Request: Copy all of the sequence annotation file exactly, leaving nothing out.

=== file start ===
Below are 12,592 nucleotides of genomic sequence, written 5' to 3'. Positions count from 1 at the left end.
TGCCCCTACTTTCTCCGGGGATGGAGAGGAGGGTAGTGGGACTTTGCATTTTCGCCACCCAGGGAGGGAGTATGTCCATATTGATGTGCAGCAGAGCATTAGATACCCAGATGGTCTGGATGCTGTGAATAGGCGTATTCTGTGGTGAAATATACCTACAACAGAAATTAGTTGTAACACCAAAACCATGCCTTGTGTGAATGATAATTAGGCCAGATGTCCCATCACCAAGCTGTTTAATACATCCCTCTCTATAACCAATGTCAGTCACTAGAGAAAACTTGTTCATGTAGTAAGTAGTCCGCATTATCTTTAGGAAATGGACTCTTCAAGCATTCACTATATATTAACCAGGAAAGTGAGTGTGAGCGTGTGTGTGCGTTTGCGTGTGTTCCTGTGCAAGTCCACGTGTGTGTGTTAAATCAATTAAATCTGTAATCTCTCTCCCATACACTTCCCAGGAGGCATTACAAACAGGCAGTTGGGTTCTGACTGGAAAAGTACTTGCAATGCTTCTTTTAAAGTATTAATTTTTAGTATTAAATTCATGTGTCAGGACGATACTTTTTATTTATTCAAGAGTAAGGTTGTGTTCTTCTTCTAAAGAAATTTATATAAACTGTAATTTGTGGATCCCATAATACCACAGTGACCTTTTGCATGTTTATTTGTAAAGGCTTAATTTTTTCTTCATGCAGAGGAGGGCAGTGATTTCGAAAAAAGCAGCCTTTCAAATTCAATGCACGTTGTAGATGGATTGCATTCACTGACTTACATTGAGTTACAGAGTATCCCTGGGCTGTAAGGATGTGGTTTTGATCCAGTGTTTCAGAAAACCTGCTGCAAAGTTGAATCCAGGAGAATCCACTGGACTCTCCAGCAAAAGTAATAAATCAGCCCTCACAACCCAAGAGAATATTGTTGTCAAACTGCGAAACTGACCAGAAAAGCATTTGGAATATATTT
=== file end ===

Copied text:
Below are 12,592 nucleotides of genomic sequence, written 5' to 3'. Positions count from 1 at the left end.
TGCCCCTACTTTCTCCGGGGATGGAGAGGAGGGTAGTGGGACTTTGCATTTTCGCCACCCAGGGAGGGAGTATGTCCATATTGATGTGCAGCAGAGCATTAGATACCCAGATGGTCTGGATGCTGTGAATAGGCGTATTCTGTGGTGAAATATACCTACAACAGAAATTAGTTGTAACACCAAAACCATGCCTTGTGTGAATGATAATTAGGCCAGATGTCCCATCACCAAGCTGTTTAATACATCCCTCTCTATAACCAATGTCAGTCACTAGAGAAAACTTGTTCATGTAGTAAGTAGTCCGCATTATCTTTAGGAAATGGACTCTTCAAGCATTCACTATATATTAACCAGGAAAGTGAGTGTGAGCGTGTGTGTGCGTTTGCGTGTGTTCCTGTGCAAGTCCACGTGTGTGTGTTAAATCAATTAAATCTGTAATCTCTCTCCCATACACTTCCCAGGAGGCATTACAAACAGGCAGTTGGGTTCTGACTGGAAAAGTACTTGCAATGCTTCTTTTAAAGTATTAATTTTTAGTATTAAATTCATGTGTCAGGACGATACTTTTTATTTATTCAAGAGTAAGGTTGTGTTCTTCTTCTAAAGAAATTTATATAAACTGTAATTTGTGGATCCCATAATACCACAGTGACCTTTTGCATGTTTATTTGTAAAGGCTTAATTTTTTCTTCATGCAGAGGAGGGCAGTGATTTCGAAAAAAGCAGCCTTTCAAATTCAATGCACGTTGTAGATGGATTGCATTCACTGACTTACATTGAGTTACAGAGTATCCCTGGGCTGTAAGGATGTGGTTTTGATCCAGTGTTTCAGAAAACCTGCTGCAAAGTTGAATCCAGGAGAATCCACTGGACTCTCCAGCAAAAGTAATAAATCAGCCCTCACAACCCAAGAGAATATTGTTGTCAAACTGCGAAACTGACCAGAAAAGCATTTGGAATATATTT